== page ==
“I think we definitely are seeing a buyer’s market more in the commodity world, where before, during the pandemic, it was definitely a seller’s market,” Hallauer says. “We were able to basically if you can do it, it was whatever price you would name and there was kind of untold spending limits. Now it’s definitely more pre-pandemic levels.”

Stark notes that the lack of additional money from the government and increased interest rates have caused the dip in free spending.

Hill says clients are still continuing to invest in their outdoor living spaces and now include arbors, outdoor kitchens, bar countertops, shade structures, water features, lighting and sound.

Di Stefano says while the pandemic caused some homeowners who would have never pursued a project in the past to move forward with one, there are still a number of people investing in their outdoor spaces. He has noticed that more customers seeking contractors they trust to partner with.

Photo: di Stefano Landscaping

“The trend has been to expect more from their landscape contractor and then trust them to be the professional and that’s been really nice,” di Stefano says. “It holds us to a higher standard. It also allows us to do what’s best for the client and space.”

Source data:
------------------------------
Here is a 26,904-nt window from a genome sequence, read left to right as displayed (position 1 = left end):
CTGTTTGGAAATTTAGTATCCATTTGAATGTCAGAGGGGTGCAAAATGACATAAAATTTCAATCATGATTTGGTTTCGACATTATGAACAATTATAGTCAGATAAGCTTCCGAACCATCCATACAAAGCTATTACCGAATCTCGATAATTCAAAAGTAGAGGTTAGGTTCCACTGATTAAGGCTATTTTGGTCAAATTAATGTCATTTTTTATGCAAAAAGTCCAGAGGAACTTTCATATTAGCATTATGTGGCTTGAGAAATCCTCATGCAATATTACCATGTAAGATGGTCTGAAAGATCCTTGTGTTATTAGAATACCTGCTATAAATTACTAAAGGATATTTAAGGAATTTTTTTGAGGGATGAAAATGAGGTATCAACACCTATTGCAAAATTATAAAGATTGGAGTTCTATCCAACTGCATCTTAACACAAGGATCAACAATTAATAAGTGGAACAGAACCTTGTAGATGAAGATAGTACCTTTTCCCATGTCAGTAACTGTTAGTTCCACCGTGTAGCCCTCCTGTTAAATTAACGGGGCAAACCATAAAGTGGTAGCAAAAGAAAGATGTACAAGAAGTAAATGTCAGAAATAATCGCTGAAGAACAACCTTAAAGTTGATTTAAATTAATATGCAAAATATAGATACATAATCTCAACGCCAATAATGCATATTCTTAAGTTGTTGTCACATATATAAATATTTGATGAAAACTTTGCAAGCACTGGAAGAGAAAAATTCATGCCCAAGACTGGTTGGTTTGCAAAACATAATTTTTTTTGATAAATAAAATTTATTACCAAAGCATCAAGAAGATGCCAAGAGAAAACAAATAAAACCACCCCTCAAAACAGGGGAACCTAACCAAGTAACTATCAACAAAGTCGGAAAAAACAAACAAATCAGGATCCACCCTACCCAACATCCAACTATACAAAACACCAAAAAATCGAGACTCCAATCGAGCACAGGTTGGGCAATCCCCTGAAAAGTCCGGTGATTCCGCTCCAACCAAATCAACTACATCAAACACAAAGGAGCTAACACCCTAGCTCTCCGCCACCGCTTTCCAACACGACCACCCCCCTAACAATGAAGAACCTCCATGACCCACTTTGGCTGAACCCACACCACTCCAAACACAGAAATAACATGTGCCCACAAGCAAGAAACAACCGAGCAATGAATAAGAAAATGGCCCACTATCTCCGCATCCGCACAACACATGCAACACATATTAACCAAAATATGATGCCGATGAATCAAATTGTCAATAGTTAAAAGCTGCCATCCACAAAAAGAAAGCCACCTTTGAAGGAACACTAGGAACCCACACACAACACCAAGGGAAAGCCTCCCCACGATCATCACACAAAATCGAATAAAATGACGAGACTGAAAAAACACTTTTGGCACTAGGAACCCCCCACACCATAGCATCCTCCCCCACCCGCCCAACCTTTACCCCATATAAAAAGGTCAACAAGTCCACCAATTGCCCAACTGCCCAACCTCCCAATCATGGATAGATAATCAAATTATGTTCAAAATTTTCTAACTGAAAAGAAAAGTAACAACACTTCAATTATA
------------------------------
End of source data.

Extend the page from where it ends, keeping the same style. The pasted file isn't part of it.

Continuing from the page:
Rather than coming in with a fixed mindset, they are open to hearing what the designers might suggest for the space. He suspects this is driven by the fact more clients are investing a significant amount on their landscape so they want to work with someone they know, like and trust.

Climate-Driven Trends

Photo: R&R Landscaping

Some landscape trends are gaining popularity due to increased awareness and climate-related issues pushing their importance.

Depending on the region, a major focus is tied to water management whether it’s conserving it during drought conditions or controlling stormwater.

For Goldman, stormwater management is a huge issue for them, with older houses experiencing flooding for the first time as a result of the new construction maxing out the city’s stormwater infrastructure. They are also having to educate clients on not to overwater with their irrigation system.

“Our biggest plant replacement challenge has been plants drowning from overwatering, but clients feel like it’s just wrong to not water,” Goldman says. “We’ve really shifted our communication to help clients understand it’s far easier to recover from under-watering than over-watering in our Alabama red clay.”

On the flipside, Struhl’s clients have been hit with fines for their water usage, so he has been replacing their grass with synthetic turf. His region is also dealing with stormwater management, as when they do get rain, it tends to have nowhere to go. He likes to utilize gutters and subterranean drains to help with this.